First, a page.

Internships in urban studies

The Department of Urban Studies and Planning encourages undergraduate majors in urban studies to pursue internships. Internships provide valuable professional experience to students. They provide opportunities for students to test-drive career options, observe and practice what they have learned in the classroom, and signal valuable experience to future employers.

The main difference between a job and an internship is that internships are fundamentally learning experiences. A good employer will provide supervision, monitoring, and a structured educational experience for the intern. In return for the learning opportunity, interns are expected to contribute to the objectives of the organization. Internships may be paid or unpaid, but the conditions (including other considerations such as reimbursement for travel, etc.) must be discussed and agreed upon before the internship begins.

Internships may be taken for credit only after the student has completed 60 credit hours toward his/her degree. Credit is obtained by registering for US 6000. US 6000 qualifies as elective credits toward the Urban Studies major. Students may register for one to four credits in any semester during the year. Grades are assigned as pass-fail only. Students may register for internship credits in more than one semester, but the total number of credit hours that will count toward satisfying the Urban Studies major shall not exceed four credits. Three hours of activities per week on the internship are required for each registered credit hour of US 6000.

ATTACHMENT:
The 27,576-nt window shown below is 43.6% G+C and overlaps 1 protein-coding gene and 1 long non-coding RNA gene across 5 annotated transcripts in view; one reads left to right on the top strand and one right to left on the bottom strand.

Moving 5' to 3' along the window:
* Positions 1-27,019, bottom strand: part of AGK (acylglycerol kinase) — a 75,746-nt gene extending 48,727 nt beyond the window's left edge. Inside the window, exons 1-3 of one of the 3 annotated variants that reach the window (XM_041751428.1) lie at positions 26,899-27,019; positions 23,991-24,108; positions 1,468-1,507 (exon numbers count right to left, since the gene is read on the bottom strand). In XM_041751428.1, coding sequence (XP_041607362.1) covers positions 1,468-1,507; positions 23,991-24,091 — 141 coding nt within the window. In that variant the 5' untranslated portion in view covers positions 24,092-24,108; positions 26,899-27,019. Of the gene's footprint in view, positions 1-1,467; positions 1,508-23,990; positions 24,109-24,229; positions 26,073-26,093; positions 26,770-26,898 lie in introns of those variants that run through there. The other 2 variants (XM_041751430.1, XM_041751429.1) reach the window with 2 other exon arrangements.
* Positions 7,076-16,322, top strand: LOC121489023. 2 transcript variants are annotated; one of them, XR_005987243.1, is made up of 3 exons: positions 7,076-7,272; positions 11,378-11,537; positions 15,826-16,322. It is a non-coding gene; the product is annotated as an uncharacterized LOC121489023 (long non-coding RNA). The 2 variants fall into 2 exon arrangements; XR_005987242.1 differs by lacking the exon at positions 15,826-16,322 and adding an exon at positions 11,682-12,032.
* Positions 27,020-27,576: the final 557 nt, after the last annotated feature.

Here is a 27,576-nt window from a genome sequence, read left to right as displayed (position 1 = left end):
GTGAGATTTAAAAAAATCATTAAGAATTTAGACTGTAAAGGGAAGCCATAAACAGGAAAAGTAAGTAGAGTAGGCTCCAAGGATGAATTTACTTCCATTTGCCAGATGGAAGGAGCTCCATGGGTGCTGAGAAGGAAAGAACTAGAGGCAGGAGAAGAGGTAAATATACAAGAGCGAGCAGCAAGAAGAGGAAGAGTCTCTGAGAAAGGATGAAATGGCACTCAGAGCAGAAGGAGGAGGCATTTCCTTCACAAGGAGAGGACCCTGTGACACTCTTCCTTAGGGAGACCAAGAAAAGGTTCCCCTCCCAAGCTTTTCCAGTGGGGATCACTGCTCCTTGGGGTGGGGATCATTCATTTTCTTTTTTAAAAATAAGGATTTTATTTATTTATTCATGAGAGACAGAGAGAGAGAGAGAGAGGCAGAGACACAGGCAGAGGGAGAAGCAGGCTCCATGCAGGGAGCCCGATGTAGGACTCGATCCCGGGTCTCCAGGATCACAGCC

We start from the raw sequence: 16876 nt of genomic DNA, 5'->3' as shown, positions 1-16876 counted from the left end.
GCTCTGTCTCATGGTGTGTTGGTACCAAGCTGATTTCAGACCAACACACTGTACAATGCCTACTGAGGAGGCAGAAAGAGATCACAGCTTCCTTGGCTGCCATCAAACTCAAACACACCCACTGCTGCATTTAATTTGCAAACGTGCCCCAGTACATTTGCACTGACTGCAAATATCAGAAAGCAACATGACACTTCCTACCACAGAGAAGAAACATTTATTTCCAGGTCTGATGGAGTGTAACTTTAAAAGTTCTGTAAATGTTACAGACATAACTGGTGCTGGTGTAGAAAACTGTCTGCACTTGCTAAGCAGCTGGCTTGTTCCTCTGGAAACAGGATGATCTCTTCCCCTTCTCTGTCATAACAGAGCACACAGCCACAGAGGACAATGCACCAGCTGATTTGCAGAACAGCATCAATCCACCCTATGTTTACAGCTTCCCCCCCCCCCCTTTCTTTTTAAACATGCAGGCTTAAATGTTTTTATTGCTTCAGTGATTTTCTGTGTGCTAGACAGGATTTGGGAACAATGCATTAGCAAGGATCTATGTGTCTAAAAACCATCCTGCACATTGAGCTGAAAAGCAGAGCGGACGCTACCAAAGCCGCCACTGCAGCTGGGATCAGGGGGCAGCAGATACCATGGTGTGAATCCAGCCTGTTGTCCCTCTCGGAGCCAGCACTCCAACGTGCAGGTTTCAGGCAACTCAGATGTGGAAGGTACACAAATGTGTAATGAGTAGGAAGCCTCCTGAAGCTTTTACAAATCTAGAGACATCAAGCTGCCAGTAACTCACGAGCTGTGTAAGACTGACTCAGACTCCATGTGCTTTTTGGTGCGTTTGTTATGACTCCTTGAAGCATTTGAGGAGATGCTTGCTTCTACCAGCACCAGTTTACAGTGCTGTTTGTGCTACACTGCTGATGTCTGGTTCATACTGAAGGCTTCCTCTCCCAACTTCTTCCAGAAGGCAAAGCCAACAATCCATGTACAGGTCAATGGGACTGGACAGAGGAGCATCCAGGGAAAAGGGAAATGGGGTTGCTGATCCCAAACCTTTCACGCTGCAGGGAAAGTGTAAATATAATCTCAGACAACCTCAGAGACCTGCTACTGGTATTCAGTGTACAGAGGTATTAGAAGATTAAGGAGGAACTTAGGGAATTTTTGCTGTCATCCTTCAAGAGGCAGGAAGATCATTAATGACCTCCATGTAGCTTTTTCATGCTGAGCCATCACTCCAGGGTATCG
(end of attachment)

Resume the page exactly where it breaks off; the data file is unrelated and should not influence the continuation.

Students must obtain permission by email from the urban studies program director to register for US 6000. In seeking permission, the student's email should contain information on the employer, the number of credit hours the student would like to register for, a brief discussion of activities the student expects to perform, what the student expects to learn, and how the student expects the experience to contribute to his/her career goals. At the end of the internship, students must submit a self-assessment of their experience to the advisor that discusses whether the objectives outlined in the email seeking permission were achieved, and how the experience further shapes the student's career goals.

For employers

At about mid-semester, employers are required to write a short note to the advisor indicating whether the intern is performing activities required under the internship. A brief email would suffice. At the end of the semester, employers are required to write an evaluation of the student and email it to the urban studies program director. The evaluation should briefly discuss the activities the student performed, provide an assessment of whether the student perform.